The African Union Heads of State and Government meeting in Addis Ababa this weekend may have to address the continual disagreements on the validity of Kenya’s endorsement to run for the United Nations Security Council seat.
Ahead of the 33rd Ordinary Summit, Kenya had formally sought clarification from the African Union on why Djibouti is still campaigning for the non-permanent member Security Council seat, yet it lost the nomination to Nairobi last year in a vote.
But Djibouti, in response, officially challenged the validity of the vote, arguing in fact the rules of rotation would have automatically granted it the endorsement since it had served at the UNSC fewer times than Kenya.
“Djibouti is formally challenging the process carried out within the African Union which led to Kenya’s competing nomination,” Djibouti said in a statement issued on Thursday.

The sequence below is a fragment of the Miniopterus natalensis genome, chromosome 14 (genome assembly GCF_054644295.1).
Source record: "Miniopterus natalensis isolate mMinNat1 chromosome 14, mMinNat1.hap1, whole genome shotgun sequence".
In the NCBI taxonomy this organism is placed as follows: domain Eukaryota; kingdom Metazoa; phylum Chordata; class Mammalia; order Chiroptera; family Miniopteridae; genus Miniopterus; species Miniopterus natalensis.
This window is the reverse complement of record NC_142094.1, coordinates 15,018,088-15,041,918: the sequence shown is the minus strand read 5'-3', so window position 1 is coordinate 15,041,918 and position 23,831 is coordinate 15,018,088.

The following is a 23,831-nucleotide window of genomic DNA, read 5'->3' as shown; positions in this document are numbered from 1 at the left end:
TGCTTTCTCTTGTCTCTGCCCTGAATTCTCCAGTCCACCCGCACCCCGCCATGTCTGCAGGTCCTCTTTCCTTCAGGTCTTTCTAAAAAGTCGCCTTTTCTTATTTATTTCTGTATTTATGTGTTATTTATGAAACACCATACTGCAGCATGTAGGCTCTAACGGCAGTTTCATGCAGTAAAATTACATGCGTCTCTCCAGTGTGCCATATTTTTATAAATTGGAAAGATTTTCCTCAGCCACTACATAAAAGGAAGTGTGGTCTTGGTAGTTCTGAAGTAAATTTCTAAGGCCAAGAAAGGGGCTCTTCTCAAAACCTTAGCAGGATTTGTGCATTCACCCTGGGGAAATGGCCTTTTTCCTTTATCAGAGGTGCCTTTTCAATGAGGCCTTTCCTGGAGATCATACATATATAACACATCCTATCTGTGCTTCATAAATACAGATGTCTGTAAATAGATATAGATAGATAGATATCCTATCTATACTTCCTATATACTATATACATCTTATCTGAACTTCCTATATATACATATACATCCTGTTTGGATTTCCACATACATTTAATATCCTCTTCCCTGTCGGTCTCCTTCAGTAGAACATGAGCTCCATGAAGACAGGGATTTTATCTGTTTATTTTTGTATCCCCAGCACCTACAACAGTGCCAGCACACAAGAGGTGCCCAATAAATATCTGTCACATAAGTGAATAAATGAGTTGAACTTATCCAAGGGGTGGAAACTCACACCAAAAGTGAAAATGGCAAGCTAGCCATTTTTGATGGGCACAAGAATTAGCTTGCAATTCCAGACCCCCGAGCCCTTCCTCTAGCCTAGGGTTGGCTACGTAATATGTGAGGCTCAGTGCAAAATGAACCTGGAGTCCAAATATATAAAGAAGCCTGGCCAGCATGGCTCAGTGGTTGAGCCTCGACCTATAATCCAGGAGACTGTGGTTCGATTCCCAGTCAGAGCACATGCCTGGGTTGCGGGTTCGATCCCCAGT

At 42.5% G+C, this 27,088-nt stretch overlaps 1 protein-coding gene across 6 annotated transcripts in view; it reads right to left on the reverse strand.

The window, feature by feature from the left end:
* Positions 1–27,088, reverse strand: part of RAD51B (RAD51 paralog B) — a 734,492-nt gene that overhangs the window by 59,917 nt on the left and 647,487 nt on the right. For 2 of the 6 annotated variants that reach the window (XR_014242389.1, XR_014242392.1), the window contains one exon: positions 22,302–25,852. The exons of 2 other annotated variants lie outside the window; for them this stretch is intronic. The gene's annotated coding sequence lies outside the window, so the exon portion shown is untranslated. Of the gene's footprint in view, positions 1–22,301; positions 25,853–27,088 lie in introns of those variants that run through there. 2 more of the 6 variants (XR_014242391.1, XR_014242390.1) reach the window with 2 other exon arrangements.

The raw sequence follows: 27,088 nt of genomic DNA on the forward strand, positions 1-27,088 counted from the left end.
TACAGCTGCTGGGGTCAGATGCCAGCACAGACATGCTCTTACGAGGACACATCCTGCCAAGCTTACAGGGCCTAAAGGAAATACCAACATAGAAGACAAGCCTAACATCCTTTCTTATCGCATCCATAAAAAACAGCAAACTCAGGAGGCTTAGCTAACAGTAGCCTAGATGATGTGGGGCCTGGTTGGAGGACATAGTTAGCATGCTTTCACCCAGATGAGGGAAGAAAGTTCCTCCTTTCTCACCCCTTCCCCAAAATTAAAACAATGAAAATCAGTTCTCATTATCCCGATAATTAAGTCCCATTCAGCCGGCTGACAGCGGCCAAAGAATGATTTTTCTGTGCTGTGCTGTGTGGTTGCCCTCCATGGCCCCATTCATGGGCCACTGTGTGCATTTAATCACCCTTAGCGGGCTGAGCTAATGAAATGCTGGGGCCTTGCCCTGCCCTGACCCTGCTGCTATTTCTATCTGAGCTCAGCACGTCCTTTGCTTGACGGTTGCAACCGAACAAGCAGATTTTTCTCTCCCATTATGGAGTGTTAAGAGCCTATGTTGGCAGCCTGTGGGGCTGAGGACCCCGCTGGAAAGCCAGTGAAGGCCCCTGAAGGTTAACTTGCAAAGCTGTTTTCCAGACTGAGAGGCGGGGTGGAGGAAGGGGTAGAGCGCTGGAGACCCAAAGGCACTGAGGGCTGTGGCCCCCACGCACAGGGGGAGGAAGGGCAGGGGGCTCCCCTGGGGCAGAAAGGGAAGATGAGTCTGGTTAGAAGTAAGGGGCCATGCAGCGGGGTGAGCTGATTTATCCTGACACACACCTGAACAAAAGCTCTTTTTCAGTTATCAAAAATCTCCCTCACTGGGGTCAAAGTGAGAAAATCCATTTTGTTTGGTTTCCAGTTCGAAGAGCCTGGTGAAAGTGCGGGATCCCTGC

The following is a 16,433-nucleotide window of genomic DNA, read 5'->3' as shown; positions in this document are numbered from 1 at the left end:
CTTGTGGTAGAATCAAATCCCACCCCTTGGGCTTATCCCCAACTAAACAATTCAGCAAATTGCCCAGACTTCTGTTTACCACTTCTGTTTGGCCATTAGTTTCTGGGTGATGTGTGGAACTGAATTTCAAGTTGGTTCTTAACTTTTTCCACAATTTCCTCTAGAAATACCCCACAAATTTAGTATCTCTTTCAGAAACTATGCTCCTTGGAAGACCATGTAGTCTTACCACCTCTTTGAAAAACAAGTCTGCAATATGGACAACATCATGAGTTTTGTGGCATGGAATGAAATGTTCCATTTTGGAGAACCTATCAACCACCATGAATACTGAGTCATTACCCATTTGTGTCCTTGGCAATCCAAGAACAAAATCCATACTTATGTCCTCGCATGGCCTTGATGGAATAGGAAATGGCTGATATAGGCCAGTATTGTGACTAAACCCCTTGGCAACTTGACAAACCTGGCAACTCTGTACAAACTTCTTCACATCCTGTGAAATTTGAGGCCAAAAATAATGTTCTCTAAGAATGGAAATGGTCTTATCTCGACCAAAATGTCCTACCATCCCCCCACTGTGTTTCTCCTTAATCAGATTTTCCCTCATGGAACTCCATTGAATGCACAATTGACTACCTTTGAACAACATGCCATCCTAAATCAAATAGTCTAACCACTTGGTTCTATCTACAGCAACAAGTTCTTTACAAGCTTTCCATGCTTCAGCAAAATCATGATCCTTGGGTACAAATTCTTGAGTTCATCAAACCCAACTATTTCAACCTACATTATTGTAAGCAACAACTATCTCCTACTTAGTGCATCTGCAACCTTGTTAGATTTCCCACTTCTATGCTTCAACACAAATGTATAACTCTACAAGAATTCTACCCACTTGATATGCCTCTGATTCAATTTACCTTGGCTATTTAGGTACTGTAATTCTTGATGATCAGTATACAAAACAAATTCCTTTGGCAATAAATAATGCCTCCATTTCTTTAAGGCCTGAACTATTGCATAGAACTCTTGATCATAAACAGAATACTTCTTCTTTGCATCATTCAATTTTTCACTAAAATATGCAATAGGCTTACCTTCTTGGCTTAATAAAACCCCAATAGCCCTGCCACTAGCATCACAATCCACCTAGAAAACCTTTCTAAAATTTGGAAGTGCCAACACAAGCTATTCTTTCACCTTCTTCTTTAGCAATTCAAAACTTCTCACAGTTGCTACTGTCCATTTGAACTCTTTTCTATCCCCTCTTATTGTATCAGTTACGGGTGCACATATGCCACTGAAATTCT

“This process took place in violation of the rules and traditions of the organisation. Djibouti points out that the texts provide that, in the event of multiple candidacies or lack of consensus, states are chosen according to two principles: That of last rotation and that of frequency.”
Djibouti’s contentious argument is that it would have prevailed in both cases. Kenya served on the UN Security Council in 1977-78 and 1997-98. Djibouti has served once in 1993-94.